92. After lamenting thus in various ways, she gave out hot, deep, long breaths, because she was scorched by the heat of the fire originating from the grief for her son. Thereby she dried up the hundreds of rivers with waves lifted up originating from the incessant flow of tears from her eyes.
93. On hearing her piteous lamentations, trees and creepers appeared to shed tears when the flowers dropped down, to cry through the chirping sounds of birds resembling cries of distress, and as though shook their heads moving by the gusts of wind.
94. With cries of distress, she wept bitterly. As though out of sorrow for her, all the quarters too cried along with her under the form of the echoes, with the caves of the mountains for their mouths. The birds, animals and trees were stunned.
95. On hearing the sound of the cries of distress thus, Viśvānara overcame the swoon and got up, loudly uttering “What is this? What? What is this? Where is Gṛhapati, my external vital breath, the lord of all sense-organs, the immanent soul?”
96. On seeing the parents overwhelmed with grief, he (Gṛhapati) smiled and said: “Dear mother, why such a fear in you both?
97. I have been provided with a good protection for my body through the dust-particles of your feet. Even the god of Death cannot kill me. How can the feeble and insignificant lightning-fire?
98. Listen to my vow, dear parents. If I am your son, I shall do such a thing as would make the lightning afraid of me.
100. On hearing his words, the aged Brāhmaṇa couple had their distress calmed down, as though through an untimely shower of divine nectar. They said then:
101. “Whence does this shower of rain without a cloud, this outcome of divine nectar without the Milk Ocean, this brilliant moonshine without the Moon, delight us excessively?
102. Say again. Say again. What? What? Again and again ‘God of Death cannot kill me. How then can the feeble and insignificant lightning fire?’
103. A great means of remedy has been mentioned by you for removing our distress, namely the propitiation of Lord Mṛtyuñjaya.
104. Hence, O dear one, seek refuge in him. There is no one more beneficial than the Slayer of the god of Death, who can do more than what we wish for.
107. He saved the three worlds after drinking the terrible Halāhala poison that issued at the time of the churning of the Milk Ocean and which resembled the fire at the time of the ultimate annihilation.
110. Formerly, he kept Andhaka transfixed to the tip of his trident for ten thousand years, when he became deluded on account of the prosperity and glory of the three worlds and made him dried up through the Sun.
111. Even as Brahmā and others were watching, he reduced Kama to the state of Anaṅga (devoid of limbs, body-less) by a mere glance of his eye, though he was powerful enough to conquer all the three worlds.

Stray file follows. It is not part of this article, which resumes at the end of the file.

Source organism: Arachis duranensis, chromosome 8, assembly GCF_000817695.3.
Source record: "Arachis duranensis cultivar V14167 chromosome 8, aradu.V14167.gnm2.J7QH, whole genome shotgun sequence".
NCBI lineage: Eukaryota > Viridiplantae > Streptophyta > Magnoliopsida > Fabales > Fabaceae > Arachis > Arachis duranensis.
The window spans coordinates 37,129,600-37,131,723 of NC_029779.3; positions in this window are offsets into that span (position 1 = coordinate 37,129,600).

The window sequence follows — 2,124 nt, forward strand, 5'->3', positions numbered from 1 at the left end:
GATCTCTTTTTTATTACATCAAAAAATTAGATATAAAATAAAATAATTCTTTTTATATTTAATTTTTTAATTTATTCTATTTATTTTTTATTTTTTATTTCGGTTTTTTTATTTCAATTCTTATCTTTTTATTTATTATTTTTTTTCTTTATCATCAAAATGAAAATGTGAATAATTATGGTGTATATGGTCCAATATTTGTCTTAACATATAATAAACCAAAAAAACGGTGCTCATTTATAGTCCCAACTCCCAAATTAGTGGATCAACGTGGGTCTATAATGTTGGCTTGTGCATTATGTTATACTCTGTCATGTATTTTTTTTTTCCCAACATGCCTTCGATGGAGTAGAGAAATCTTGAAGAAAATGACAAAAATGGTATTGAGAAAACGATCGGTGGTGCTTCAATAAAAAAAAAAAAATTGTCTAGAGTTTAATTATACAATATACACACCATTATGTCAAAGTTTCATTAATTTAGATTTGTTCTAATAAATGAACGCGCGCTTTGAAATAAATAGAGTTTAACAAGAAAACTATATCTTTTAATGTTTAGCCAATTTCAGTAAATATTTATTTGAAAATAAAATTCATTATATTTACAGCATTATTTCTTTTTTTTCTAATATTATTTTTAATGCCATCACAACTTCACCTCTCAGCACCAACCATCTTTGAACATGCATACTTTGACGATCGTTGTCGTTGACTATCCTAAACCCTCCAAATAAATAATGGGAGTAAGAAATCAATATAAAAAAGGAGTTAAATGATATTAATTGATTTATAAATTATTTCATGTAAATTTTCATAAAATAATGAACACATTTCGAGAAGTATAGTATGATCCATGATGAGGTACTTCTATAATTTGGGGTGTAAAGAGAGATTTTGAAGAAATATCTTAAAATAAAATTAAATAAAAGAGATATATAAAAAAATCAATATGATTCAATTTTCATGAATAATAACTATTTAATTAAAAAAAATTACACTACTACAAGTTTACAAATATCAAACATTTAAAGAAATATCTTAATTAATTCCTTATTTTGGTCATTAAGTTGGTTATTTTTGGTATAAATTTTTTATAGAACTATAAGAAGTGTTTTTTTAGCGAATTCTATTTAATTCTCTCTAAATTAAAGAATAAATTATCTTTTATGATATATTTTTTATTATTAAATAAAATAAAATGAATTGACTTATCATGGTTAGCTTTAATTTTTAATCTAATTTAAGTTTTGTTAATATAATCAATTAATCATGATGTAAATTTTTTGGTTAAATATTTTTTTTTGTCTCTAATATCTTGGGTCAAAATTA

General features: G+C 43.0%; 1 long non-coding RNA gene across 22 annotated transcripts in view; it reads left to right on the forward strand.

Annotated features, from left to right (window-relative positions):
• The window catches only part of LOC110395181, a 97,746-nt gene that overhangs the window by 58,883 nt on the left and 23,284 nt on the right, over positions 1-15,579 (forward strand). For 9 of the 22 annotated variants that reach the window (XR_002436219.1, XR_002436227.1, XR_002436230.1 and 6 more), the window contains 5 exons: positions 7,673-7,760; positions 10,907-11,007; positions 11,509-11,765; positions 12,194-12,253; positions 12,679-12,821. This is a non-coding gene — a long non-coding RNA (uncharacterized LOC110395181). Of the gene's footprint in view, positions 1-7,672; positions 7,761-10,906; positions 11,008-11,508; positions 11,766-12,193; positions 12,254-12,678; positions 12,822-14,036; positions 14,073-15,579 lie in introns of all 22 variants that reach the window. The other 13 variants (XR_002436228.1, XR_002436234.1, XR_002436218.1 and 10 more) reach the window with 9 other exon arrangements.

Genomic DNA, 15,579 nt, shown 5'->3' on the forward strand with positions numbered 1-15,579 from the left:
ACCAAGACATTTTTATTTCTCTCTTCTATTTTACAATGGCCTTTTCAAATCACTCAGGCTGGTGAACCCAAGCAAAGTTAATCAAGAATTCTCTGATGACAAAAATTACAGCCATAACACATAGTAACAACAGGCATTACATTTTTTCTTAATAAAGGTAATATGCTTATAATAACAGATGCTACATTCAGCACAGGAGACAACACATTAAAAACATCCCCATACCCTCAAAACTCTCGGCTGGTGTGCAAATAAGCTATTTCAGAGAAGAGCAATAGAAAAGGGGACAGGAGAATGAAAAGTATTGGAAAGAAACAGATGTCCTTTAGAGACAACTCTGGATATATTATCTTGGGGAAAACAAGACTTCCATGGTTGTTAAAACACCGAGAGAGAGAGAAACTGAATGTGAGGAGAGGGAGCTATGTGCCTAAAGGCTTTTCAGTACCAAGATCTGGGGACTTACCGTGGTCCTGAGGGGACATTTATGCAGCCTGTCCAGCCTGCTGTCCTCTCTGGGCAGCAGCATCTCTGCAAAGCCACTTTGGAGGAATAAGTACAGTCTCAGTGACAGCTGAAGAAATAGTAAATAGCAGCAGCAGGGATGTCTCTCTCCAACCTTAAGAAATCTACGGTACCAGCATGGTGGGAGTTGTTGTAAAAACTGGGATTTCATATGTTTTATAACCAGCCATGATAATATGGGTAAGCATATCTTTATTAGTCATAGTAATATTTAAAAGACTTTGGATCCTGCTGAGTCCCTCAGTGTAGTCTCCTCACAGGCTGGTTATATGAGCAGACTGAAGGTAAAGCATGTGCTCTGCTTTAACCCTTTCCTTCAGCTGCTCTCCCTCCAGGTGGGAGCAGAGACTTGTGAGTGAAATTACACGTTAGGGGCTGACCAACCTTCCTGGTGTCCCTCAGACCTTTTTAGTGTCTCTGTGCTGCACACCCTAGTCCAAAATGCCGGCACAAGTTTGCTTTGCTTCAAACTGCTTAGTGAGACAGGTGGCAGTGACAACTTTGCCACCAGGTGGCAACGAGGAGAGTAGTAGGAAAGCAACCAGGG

113. Thus, after getting the permission of his parents and bowing down to their feet, he circumambulated them, consoled them earnestly and set off.
114-118. He reached Kāśī which is inaccessible even to Brahmā, Nārāyaṇa and others: Kāśī which was protected by Viśveśvara from the distress happening at the time of Mahāsaṃvarta (Prākṛtalaya, annihilation); which shone with the celestial river acting like a necklace around its grounds as though around its neck, the river (Gaṅgā) being white like a garland of snow; which warded off through Varaṇā and chopped off through the current of river Asi (‘edge of a sword’), the rebirth of the common people distressed on account of many worldly tortures. With his eyes distressed due to worldly affairs and calamities, extending as far as the ears, he, at the outset went to Maṇikarṇikā, which the wise men sang about as Kāśikā, because it made it possible for the devotees to attain Kaivalya (Mokṣa) by merely abandoning their body therein, while that Kaivalya is usually attained by means of steady practice of Yoga with its eight constituents (stages).
119. There he took his holy bath in accordance with injunctions, visited Lord Viśveśvara and bowed down to him, the saviour of all the living beings in the three worlds.
120. He was very glad within his heart, by repeatedly looking at the Liṅga. There is no doubt in this that this is clearly what is called the very bulbous root of the highest bliss.
121. “Oh! There is no one more blessed than I in all the three worlds consisting of mobile and immobile beings, because I have seen today the glorious Lord Viśveśvara.
122-123. The entire essence of the three worlds has become solidified in this (Liṅga) indeed, or is this the divine Ambrosia in a solid lump after coming out of the Milk Ocean? Or is this the first germinating shoot of the brilliant splendour of the realization of the Ātman or is it the excellent bulbous root of the bliss of Brahman (the ultimate goal), the Absolute (elixirlike) bliss of Brahman?
124. What is mentioned as formless and is stationed in the lotus-like heart of Yogins, has that assumed a form in the shape of this Liṅga?
125. Perhaps the entire Cosmic Egg (Brahmāṇḍa) is filled with (a flood of) different kinds of jewels. Or there is no doubt about this that this is the fruit of the tree of salvation.
126. Is this the braid of hair of Nirvāṇalakṣmī (‘Glorious Goddess of Salvation’) decorated with an excellent flower? Is this the bunch of flowers of Kaivalya Mallīvallī (‘the jasmine creeper of the bliss of liberation’) that bestows all the four Puruṣārthas on the eulogizer?
127. Or is it the joyous ball of play of Niḥśreyasa Srī (‘the glorious deity of ultimate liberation’)? Has the nectar-rayed Moon risen up from the eastern mountain of Apavarga (Salvation)?